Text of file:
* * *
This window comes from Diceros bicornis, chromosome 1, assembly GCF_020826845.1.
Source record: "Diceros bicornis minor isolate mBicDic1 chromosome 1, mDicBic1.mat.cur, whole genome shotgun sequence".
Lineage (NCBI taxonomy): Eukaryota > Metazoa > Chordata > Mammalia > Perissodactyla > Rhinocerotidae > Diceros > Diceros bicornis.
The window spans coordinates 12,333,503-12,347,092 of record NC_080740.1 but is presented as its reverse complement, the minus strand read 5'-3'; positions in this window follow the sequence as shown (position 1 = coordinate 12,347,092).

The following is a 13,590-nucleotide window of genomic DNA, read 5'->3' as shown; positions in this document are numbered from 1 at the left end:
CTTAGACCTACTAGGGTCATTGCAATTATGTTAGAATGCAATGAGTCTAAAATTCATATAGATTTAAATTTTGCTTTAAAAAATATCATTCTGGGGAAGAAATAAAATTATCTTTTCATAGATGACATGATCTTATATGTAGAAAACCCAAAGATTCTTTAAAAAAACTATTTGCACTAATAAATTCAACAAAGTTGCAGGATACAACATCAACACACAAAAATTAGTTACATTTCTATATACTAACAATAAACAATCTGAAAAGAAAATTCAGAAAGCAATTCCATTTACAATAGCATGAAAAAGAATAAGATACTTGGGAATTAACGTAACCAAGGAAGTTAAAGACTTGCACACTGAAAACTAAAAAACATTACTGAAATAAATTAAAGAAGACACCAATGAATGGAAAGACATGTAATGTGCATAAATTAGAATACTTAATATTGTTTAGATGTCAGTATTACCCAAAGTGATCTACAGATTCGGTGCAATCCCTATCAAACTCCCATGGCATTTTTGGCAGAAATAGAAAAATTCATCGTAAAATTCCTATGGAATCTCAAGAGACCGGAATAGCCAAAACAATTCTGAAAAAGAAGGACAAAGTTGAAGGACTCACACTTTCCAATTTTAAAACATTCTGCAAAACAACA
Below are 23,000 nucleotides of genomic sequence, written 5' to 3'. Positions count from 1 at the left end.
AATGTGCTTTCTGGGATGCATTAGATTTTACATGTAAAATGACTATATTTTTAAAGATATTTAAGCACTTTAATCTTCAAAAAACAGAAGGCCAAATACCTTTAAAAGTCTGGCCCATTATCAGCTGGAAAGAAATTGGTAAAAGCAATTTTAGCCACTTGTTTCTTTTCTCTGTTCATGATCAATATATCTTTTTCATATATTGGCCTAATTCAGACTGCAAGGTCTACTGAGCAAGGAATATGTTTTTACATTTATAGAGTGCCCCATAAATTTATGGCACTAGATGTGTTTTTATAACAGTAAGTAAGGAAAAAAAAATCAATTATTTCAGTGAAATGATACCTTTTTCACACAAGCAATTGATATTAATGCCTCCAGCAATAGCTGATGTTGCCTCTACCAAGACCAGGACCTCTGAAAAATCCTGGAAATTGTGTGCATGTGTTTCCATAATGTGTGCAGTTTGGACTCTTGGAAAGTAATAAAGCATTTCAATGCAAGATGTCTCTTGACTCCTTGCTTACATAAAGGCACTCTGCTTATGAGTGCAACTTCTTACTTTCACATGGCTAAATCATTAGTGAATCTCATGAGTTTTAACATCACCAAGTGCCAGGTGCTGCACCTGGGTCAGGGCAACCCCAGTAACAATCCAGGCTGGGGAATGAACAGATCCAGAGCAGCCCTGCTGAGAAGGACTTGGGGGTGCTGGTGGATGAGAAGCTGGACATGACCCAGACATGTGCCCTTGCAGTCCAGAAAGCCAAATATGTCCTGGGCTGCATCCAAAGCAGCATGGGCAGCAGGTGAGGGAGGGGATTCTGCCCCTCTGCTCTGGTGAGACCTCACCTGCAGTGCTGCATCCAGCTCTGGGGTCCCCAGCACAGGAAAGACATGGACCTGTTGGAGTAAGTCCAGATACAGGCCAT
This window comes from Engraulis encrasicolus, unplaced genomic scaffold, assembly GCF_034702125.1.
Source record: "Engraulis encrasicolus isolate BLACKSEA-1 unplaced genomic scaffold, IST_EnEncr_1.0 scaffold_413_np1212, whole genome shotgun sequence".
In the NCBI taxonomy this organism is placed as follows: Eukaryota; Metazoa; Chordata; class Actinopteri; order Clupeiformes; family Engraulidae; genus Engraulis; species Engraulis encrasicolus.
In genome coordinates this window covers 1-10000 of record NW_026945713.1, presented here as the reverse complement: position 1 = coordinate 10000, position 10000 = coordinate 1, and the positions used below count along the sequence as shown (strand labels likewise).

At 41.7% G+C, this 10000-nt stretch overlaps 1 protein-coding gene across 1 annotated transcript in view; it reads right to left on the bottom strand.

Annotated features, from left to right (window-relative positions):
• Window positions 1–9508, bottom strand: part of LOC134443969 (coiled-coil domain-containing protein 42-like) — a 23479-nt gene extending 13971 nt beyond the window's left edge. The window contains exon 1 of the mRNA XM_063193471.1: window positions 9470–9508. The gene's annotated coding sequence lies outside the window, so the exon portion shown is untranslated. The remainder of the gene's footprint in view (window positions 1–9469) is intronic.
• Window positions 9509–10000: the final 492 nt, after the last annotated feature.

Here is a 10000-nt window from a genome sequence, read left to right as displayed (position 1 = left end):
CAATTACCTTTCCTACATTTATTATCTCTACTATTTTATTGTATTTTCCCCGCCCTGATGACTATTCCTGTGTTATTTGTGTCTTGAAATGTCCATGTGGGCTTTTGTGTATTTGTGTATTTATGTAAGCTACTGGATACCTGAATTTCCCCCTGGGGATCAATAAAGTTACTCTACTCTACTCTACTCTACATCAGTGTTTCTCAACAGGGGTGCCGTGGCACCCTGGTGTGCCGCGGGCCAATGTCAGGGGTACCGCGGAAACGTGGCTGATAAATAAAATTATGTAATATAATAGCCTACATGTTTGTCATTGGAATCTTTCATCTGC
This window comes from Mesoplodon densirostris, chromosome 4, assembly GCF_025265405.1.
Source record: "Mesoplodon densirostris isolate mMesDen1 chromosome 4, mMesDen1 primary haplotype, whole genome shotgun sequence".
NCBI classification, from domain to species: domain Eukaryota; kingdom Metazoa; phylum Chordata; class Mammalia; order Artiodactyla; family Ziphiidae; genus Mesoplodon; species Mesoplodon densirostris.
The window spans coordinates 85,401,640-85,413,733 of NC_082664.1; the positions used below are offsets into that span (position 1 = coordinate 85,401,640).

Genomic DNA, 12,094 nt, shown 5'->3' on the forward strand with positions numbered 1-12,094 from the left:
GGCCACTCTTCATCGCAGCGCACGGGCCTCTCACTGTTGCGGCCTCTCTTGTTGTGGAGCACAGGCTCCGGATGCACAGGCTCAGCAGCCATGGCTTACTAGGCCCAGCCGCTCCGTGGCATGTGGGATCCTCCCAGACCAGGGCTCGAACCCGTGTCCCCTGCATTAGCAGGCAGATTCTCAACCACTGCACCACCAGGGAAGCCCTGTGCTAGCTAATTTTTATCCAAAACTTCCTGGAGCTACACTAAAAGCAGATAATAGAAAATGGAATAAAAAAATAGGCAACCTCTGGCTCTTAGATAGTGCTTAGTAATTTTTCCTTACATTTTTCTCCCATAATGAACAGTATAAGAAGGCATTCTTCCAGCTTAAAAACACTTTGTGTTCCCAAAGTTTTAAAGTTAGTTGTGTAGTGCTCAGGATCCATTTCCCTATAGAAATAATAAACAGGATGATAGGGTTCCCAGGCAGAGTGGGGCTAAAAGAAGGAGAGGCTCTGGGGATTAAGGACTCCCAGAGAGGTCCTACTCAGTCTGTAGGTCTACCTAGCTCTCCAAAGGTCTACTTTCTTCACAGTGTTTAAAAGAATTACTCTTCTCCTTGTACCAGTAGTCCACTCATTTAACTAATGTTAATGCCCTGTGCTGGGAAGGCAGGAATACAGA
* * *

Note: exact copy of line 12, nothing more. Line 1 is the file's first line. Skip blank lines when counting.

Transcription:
In genome coordinates this window covers 1-10000 of record NW_026945713.1, presented here as the reverse complement: position 1 = coordinate 10000, position 10000 = coordinate 1, and the positions used below count along the sequence as shown (strand labels likewise).